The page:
What to Cook Right Now

Good morning. That sourdough starter in the back of the fridge that you haven’t used since the heady days early in the pandemic, when all you could do was bake more sourdough bread? It’s fine! It might have some gross, dark liquid on top of it, yes. They call that “hooch.” Just pour it off and get some fresh flour and water into the container. Within a day or so you’ll be back in business and ready to set up morning waffles or English muffins (above), an evening pizza, or lunchtime sourdough no-knead bread.

The starter’s a metaphor. Things are generally more salvageable than they appear! It’s the middle of the week and maybe you’re exhausted, but that doesn’t mean you have to eat takeout that’s not as good as you want it to be. This simple skillet broccoli spaghetti from Ali Slagle will prove that plain, as will her gnocchi with hot and sweet peppers, her spring soba with tinned fish, her caramelized zucchini pasta, and her pasta with chopped pesto and peas.

You could make fish Milanese from Kay Chun’s recipe, the fish breaded and fried, then served with peppery arugula, creamy avocado and a lemony brown butter and caper sauce. You could make Dawn Perry’s retro delight, four-cheese French bread pizza, or Genevieve Ko’s maple-baked salmon.

Melissa Clark’s wine-braised chicken with mushrooms and leeks is another midweek winner, as is Alexa Weibel’s lemony pea and spinach soup.

Or, if you’re still wobbling because life is difficult and you spent all last weekend cooking and the idea of more cooking fills you with dread? Consider a meal of popcorn and Sancerre. Tomorrow will be easier. Restarting a starter takes time.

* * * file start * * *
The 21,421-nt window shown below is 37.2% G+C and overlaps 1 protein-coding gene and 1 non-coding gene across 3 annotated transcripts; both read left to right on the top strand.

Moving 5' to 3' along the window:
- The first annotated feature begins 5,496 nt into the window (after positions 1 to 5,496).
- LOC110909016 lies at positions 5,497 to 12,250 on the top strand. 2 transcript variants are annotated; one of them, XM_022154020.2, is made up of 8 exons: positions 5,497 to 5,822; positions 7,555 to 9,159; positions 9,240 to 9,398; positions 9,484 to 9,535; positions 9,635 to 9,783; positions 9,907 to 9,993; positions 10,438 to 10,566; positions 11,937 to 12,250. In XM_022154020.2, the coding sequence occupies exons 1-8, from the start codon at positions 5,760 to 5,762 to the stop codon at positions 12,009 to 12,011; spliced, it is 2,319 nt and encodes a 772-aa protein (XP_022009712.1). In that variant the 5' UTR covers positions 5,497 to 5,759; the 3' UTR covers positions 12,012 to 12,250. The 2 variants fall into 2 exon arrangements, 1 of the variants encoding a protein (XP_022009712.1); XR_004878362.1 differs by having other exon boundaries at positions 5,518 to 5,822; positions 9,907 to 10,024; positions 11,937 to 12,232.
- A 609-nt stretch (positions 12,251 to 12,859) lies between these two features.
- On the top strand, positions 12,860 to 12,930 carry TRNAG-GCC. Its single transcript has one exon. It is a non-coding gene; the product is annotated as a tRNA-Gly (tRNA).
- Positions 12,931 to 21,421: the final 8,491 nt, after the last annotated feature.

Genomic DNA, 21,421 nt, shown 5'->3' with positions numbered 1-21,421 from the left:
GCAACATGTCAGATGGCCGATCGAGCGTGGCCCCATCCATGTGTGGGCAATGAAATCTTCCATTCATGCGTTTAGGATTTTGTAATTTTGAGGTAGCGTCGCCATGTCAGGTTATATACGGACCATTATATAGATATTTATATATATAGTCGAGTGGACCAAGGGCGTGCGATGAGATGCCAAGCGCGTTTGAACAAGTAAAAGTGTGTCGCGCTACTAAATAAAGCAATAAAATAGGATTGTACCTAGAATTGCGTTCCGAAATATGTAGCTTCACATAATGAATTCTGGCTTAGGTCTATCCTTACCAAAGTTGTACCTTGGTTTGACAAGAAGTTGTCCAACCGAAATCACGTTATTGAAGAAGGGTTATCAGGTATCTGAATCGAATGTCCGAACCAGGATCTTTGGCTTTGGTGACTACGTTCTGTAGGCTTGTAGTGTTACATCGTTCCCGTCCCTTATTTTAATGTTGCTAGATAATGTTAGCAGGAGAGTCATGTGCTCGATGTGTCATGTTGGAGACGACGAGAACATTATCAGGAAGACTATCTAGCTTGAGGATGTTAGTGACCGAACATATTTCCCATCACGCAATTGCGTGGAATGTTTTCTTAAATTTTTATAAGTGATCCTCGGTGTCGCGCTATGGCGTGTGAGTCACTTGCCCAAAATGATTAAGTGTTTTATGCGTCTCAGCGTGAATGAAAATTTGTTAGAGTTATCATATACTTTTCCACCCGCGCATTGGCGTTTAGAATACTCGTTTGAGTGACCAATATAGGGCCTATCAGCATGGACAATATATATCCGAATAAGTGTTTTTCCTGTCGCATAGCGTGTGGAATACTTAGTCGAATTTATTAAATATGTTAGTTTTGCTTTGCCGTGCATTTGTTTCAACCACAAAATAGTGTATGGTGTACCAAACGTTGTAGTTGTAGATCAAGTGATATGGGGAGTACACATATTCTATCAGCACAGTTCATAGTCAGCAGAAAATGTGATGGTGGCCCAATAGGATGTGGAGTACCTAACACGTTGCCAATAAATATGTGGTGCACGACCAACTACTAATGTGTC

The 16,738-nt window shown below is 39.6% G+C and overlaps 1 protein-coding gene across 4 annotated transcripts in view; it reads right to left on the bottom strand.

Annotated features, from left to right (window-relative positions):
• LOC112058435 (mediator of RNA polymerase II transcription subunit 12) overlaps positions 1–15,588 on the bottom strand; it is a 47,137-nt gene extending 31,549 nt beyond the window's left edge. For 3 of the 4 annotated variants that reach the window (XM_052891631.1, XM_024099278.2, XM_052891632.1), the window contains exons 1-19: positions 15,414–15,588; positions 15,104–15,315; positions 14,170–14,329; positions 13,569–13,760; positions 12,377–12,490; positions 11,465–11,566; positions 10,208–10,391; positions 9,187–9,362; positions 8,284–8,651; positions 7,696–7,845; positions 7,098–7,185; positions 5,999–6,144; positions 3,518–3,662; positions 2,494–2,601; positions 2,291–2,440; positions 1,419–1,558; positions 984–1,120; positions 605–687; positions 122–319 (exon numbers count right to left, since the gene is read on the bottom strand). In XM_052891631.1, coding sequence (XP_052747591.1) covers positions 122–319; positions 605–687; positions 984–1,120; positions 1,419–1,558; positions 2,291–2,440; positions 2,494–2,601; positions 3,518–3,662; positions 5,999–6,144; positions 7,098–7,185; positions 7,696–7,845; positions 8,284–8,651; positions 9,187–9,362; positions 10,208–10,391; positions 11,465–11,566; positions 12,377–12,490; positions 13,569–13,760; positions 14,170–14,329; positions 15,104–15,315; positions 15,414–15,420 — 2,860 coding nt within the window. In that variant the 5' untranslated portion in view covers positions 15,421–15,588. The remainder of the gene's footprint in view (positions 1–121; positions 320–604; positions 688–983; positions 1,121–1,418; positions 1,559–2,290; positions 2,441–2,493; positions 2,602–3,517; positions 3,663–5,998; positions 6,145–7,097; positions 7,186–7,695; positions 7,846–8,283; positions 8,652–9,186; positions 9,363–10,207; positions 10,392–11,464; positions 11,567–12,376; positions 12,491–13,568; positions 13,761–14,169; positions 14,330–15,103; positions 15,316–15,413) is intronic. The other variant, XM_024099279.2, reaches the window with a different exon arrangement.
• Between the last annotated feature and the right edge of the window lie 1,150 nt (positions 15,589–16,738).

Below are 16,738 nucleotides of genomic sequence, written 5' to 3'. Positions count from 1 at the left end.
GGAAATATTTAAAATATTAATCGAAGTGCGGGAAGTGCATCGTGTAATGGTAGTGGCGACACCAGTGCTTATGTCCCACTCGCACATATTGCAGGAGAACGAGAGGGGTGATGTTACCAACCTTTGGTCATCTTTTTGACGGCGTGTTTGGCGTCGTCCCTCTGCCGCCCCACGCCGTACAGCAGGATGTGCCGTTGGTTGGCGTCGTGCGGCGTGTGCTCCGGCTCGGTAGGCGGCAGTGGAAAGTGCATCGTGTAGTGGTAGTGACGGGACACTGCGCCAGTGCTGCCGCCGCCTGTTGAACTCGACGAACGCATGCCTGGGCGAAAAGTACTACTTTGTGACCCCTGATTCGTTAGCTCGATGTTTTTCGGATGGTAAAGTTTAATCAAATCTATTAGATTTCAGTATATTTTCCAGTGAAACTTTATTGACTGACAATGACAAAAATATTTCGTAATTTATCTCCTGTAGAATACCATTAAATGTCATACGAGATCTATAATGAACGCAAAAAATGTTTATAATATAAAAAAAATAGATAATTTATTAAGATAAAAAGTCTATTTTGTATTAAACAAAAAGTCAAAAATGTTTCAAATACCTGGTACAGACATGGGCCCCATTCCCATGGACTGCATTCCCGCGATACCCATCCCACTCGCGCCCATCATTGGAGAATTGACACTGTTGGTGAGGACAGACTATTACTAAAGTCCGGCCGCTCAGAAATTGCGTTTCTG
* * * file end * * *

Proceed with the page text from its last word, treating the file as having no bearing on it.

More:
There are thousands and thousands more recipes to make right now waiting for you on New York Times Cooking. (Find more inspiration on our on TikTok, Instagram and YouTube accounts.) You do, yes, need a subscription to access the recipes and to use our features and tools. Subscriptions support our work and allow it to continue. I hope you will, if you have not already, consider subscribing today. Thank you.

We are in turn standing by, in case anything goes wrong with our technology. Just reach out to us at cookingcare@nytimes.com, and someone will get back to you. Or you can write to me: foodeditor@nytimes.com. I read every letter sent.

Now, it’s a far cry from rendered duck fat or the scent of a toasted cranberry muffin, but I liked this history of the tow truck, by Andrew Sheldon in AAA Magazine.

Shall we go to Lapland next, way up at the top of Finland? “Arctic Circle,” on Amazon Prime, is cold and dark, with an incredible landscape.

Also in the investigative vein, I’m making my way through Paul Doiron’s Mike Bowditch novels, about a game warden for the state of Maine who runs into a lot of crime.

Housekeeping: In Monday’s newsletter, I managed to mangle the spelling of Maud Newton’s last name, rendering it as a Connecticut town instead. Apologies. Do read her new book, “Ancestor Trouble.

Finally, there’s a new Phoebe Bridgers track to listen to, “Sidelines.” It led me down a rabbit hole where I discovered this terrific live recording of Bridgers playing Gillian Welch’s “Everything Is Free” in Amsterdam in 2018. Listen to both of those, and I’ll be back on Friday with more.

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